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  6. By Cindy, age 17, from Santa Rosa, CA on 08/24/2014

    I went through something similar with my mom last year, and I’m still angry and resentful about it.  She also didn’t like my boyfriend and was sure we must be having sex since we were together so much.  When I gained a little weight, she decided I must be pregnant and made me strip so that she could see.  Since she’s my mom, I’ve never had a problem with her seeing me naked so I stripped for her without complaining thinking it would prove to her that I wasn’t pregnant.  However, she said she “couldn’t be sure,”  so she made me do a “pee test” while she watched.  She said there was no reason to be embarrassed, since she changed my diapers and toilet trained me.  Even so, it WAS very embarrassing.  The test proved that I wasn’t pregnant as I knew it would.  She also decided that my boyfriend “looked” like a drug user, so she also “pee tested” me for drugs (while she watched again, of course).  Again, I was clean.  She hasn’t bothered me since.  However, my anger and resentment is still with me, and I don’t know if it will ever go away.


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    1. By A.B., age 16, from Colfax, CA on 08/24/2014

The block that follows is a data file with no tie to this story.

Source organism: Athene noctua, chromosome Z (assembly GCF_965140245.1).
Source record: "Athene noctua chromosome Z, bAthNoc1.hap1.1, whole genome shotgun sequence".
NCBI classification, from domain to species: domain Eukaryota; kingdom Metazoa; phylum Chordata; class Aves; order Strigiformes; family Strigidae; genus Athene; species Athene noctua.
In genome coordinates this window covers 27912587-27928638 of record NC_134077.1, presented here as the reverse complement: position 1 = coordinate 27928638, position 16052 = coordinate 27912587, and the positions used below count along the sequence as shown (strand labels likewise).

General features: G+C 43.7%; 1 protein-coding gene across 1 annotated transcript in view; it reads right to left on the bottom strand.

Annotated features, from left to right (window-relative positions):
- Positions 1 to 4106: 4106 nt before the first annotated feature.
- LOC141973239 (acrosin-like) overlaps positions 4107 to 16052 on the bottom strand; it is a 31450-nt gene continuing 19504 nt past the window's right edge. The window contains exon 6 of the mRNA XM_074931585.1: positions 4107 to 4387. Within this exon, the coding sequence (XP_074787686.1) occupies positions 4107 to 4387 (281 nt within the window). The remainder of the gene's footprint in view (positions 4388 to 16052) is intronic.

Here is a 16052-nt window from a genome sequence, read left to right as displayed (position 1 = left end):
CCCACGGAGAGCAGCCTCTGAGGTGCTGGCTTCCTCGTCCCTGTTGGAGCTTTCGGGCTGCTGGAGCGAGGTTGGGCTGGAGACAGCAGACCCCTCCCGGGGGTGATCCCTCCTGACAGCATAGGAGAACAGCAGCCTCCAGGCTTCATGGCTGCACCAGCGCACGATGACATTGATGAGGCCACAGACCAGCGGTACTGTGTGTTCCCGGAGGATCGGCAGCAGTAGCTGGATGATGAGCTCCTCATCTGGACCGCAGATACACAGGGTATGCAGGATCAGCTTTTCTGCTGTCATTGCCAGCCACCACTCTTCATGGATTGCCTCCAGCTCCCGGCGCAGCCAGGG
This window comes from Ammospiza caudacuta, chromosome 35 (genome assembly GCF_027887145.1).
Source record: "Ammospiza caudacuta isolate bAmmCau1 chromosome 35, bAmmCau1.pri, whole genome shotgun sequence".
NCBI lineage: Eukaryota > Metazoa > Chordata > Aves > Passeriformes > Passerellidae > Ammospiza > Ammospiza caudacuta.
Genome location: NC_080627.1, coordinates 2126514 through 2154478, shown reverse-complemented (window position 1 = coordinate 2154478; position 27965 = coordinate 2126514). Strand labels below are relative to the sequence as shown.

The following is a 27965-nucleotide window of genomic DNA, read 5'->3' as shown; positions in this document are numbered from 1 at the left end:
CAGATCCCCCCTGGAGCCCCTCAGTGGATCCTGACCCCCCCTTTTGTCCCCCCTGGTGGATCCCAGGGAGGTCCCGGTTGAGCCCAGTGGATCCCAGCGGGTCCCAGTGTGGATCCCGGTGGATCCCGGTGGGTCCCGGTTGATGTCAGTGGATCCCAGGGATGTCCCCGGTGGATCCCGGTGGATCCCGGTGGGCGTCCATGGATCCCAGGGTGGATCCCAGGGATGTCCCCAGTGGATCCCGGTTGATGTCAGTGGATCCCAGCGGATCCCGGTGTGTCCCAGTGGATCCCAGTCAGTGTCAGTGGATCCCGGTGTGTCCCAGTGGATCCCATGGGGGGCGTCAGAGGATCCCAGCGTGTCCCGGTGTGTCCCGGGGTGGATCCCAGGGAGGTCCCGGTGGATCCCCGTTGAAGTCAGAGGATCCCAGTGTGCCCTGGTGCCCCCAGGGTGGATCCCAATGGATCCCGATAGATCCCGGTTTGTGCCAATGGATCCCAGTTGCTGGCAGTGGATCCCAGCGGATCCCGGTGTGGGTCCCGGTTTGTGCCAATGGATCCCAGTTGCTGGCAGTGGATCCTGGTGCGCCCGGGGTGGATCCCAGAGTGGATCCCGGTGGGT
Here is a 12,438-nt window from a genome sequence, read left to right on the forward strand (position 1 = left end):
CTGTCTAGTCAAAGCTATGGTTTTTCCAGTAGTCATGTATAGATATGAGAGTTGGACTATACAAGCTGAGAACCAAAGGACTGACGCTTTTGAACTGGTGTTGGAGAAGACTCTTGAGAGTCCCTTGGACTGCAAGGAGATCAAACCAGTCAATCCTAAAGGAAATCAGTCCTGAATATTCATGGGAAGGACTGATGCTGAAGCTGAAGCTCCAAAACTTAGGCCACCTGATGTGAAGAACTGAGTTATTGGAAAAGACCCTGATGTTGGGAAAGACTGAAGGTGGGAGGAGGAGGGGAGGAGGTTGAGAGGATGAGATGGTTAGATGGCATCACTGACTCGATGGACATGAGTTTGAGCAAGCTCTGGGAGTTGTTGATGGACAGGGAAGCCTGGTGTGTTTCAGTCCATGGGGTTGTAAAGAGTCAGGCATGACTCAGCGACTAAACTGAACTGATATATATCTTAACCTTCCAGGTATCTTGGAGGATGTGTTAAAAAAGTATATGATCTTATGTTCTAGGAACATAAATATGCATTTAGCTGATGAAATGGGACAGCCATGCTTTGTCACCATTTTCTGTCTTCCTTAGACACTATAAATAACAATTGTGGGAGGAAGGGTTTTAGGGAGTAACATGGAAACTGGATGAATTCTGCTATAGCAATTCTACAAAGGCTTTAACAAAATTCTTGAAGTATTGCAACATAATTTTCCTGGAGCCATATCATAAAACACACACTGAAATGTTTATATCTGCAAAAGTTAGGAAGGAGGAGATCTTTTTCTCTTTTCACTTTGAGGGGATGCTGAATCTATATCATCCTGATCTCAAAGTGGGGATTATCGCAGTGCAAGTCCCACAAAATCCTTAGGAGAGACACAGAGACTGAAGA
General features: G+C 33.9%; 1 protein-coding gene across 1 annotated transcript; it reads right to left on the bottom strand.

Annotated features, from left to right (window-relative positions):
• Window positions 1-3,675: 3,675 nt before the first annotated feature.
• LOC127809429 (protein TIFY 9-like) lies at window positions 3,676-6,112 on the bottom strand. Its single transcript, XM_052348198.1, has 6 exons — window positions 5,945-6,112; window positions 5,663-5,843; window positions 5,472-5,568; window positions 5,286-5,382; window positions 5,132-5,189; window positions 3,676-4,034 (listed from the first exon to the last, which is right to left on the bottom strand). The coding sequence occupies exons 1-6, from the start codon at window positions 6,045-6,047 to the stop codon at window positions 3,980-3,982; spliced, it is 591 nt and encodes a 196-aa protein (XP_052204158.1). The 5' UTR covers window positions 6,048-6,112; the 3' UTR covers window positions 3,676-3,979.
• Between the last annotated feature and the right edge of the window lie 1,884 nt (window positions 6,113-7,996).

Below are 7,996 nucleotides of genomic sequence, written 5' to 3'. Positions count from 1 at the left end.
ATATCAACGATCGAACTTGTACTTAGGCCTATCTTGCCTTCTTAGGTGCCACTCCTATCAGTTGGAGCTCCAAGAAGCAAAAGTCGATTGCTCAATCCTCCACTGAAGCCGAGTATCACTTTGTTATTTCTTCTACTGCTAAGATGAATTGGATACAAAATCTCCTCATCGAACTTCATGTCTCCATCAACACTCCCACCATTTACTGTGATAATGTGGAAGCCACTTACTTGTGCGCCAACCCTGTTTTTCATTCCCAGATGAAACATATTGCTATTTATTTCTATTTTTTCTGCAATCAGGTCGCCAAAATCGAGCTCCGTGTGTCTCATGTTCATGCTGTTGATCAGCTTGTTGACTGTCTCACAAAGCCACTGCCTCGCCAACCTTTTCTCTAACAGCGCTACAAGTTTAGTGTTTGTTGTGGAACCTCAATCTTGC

My mom did the same thing to me.  I’m still angry and our relationship has never been the same.  My sister who I share a room with and sees me nude told her that I didn’t look the least bit pregnant but that wasn’t good enough for her and she also both made me strip for her and do the pee test while she stood there and stared at me doing it.  She also used the “I’m your mother who changed your diapers” line.  I don’t care, and really resent being put through this when I had done nothing wrong.  I think that many parents are way too paranoid these days about both sex and drugs, and from what I’ve read in Straight Talk, I’m not the only one.  I will never treat my kids this way unless I have a valid reason to believe that they’ve done something wrong!


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  7. By Nancy, age 78, from Windsor, CA on 08/24/2014